Recent polling numbers among people and vegetables here at the farm indicate that it’s been a week of exceptional weather, exceptionally cold and windy; we are all decked out in motley farm gear that gives us a NASA-hazmat-farmer-marshmallow Michelin man flair. It’s been a very dry October up until last weekend: 1/100th of an inch of rain exactly, but the recent rainfall has been a boost to both field crops and cover crops alike. As we march towards the final harvest, please share your input with us on the season survey to help with planning for next year.
Sauerkraut Making Workshop this Saturday November 4
If you have ever wanted to learn how to make your own sauerkraut, join shareholders Teresa and Craig Rineer, Saturday, November 1st from 10 to 11 a.m. at the barn. Teresa and Craig have been making and canning their own kraut with their family since 1999. The demonstration will include preparing and shredding our very own Goodwill at Homefields Farm cabbage. Non-iodized salt will be used in the process to slightly wilt the cabbage and draw the juices. The cabbage will then be bruised by hand and stored in a five-gallon stone crock for approximately six weeks to cure.
After curing, the kraut will be ready to eat or can. If you’d like to have your homemade sauerkraut for New Year’s Dinner, plan to make your kraut by November 20.
Serving Suggestions for the Harvest
- Turnips: the Scarlet Queen turnips are "mid grade" in pungency, and the traditional pungent Purple Top turnips you will see in the next two weeks.
- Mibuna and Mizuna: these Asian greens have a nice tangy flavor and can be used in salads or as cooked greens.
- Cabbage: there will be a sauerkraut making demonstration this Saturday am—details below!
- Collards: tasty and nutritious fall greens—often enjoyed cooked.
- Winter Squashes—Spaghetti squash this week—see tips and recipes below.
Thank you: To all the trainees and staff who suited up and braved the cold weather this week to keep things going.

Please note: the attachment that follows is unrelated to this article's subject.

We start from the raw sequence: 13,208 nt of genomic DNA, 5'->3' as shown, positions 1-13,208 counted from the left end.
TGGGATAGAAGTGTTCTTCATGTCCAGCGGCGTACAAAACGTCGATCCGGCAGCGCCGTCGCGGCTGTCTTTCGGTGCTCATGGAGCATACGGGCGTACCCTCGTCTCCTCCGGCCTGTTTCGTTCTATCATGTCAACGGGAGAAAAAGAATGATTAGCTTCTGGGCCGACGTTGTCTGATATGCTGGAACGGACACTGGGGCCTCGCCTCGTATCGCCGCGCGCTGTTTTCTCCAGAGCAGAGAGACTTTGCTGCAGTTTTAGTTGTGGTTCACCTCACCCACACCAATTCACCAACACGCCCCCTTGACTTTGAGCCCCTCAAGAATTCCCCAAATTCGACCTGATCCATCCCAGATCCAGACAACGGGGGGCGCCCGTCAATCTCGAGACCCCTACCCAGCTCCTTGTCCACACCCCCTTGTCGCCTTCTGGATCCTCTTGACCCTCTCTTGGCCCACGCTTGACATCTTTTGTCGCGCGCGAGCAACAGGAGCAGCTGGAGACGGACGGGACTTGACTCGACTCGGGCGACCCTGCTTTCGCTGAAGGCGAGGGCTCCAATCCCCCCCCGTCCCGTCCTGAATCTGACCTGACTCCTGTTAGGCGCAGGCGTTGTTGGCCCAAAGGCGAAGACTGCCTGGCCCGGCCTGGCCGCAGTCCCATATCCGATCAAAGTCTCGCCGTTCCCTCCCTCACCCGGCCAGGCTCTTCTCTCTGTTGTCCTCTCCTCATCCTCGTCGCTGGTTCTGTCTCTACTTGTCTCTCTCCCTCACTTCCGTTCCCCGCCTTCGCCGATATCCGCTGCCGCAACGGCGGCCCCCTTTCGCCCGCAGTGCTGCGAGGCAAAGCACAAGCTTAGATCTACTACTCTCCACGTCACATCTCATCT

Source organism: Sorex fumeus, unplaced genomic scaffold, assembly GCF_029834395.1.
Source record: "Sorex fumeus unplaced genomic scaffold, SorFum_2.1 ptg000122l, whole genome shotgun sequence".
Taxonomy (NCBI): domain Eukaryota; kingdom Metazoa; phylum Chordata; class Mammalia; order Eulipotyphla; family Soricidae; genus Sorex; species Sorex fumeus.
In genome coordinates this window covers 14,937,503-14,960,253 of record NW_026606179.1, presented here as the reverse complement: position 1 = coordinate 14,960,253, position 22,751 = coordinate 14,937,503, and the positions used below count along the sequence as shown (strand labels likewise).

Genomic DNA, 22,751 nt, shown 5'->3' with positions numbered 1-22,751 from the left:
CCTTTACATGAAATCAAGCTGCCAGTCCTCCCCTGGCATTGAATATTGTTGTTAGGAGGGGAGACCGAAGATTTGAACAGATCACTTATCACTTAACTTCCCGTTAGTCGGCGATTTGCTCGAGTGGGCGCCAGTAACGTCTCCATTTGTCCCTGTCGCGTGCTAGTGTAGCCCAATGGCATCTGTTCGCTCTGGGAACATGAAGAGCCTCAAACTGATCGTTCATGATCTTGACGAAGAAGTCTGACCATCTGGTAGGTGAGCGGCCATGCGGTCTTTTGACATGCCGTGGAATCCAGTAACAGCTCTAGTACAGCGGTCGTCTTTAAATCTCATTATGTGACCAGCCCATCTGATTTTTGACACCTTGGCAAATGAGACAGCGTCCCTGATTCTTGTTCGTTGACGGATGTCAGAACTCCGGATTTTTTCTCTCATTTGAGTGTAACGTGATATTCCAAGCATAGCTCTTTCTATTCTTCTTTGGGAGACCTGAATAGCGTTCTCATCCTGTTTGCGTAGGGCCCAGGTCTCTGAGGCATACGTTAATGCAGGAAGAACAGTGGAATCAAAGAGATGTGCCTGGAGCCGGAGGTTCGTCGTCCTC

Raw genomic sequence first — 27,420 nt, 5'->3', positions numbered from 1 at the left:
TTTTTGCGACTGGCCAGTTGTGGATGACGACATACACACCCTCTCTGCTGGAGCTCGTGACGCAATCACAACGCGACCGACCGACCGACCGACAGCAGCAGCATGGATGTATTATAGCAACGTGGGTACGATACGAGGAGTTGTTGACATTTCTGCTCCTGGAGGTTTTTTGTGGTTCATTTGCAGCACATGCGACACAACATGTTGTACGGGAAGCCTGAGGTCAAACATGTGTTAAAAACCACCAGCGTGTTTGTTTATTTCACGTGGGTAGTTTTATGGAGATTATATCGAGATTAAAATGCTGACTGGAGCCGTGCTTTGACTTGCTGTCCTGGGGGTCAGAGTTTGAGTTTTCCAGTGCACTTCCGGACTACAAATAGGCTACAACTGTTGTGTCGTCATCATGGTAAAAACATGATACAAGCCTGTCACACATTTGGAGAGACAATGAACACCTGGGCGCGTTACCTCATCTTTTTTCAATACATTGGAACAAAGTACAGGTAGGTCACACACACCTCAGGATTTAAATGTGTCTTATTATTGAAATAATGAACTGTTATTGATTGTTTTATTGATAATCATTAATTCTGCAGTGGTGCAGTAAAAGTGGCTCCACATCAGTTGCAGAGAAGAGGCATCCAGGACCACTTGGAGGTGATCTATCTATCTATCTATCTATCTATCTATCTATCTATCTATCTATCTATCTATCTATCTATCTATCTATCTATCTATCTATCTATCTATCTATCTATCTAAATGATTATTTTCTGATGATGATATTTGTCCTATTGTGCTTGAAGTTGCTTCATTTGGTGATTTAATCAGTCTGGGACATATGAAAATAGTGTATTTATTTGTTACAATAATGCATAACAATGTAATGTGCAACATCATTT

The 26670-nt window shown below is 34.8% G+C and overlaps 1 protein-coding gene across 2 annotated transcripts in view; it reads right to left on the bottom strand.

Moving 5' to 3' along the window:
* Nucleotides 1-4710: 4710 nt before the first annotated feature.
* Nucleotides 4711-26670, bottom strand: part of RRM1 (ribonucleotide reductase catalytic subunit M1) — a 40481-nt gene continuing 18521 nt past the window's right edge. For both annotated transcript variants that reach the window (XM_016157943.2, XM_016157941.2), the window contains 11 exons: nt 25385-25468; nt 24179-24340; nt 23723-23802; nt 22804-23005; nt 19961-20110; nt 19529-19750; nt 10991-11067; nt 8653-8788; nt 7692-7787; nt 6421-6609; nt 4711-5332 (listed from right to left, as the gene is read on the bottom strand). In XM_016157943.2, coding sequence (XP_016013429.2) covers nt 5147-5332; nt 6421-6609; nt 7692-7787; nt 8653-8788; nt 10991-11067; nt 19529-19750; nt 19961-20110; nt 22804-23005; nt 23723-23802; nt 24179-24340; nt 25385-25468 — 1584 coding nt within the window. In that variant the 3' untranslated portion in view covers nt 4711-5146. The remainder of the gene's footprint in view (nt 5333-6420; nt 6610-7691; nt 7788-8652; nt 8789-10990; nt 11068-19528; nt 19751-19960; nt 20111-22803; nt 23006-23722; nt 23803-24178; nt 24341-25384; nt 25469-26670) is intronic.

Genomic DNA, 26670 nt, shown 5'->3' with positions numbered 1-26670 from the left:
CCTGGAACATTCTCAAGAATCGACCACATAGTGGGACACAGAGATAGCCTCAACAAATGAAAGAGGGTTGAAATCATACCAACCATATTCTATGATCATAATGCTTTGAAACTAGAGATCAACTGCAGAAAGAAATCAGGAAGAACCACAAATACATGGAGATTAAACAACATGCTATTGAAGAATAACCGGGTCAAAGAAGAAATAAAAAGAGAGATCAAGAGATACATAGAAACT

Nov 13, 14 and 15: Final Harvest Week
Mid-November: end of weekly harvest, beginning of self-harvesting for shareholders once the regular season is over. More details will follow in November.
Mid-November-Dec: Gift Box season.
How to microwave Spaghetti Squash*:
Pierce squash (about an inch deep) all over with a small sharp knife to prevent bursting. Cook in an 800-watt microwave oven on high power (100 percent) for 6 to 7 minutes. Turn squash over and microwave until squash feels slightly soft when pressed, 8 to 10 minutes more. Cool squash for 5 minutes. Carefully halve squash lengthwise (it will give off steam) and remove and discard seeds. Working over a bowl, scrape squash flesh with a fork, loosening and separating strands as you remove it from skin. Watch it become "spaghetti"-like!
*Alternatively, you can bake the squash in a preheated 350°F oven for 1 to 1 1/4 hours.
Spaghetti Squash with Moroccan Spices from Epicurious
Start to finish: 25 minutes
Servings: Makes 4 servings
1 (3 1/2- to 4-pound) spaghetti squash
4 Tbsp olive oil or butter, cut into pieces
2 garlic cloves, minced
1 tsp ground cumin
1/2 tsp ground coriander
1/8 tsp cayenne
3/4 tsp salt
2 Tbsp chopped fresh cilantro
Prepare squash following directions above. While squash is cooking, melt butter in a small heavy saucepan over moderately high heat. Add garlic and cook, stirring, until golden, about 1 minute. Stir in spices and salt and remove from heat. Add the spaghetti squash strands and toss with spiced butter and cilantro.
Squash and Citrus Slaw
Half a spaghetti squash, medium size
1/4 cup orange juice
1 Tbsp rice vinegar
1 tsp sugar
salt and pepper, to taste
2 Tbsp cilantro, chopped
1/4 cup red bell pepper
1 green onion, chopped
Prepare squash following directions above, cutting cooking time in half if only cooking half the squash. Combine orange juice, vinegar, sugar, salt and pepper in salad bowl. Add squash strands, cilantro, red pepper and onion. Toss to blend and chill well. Serves 4 to 5.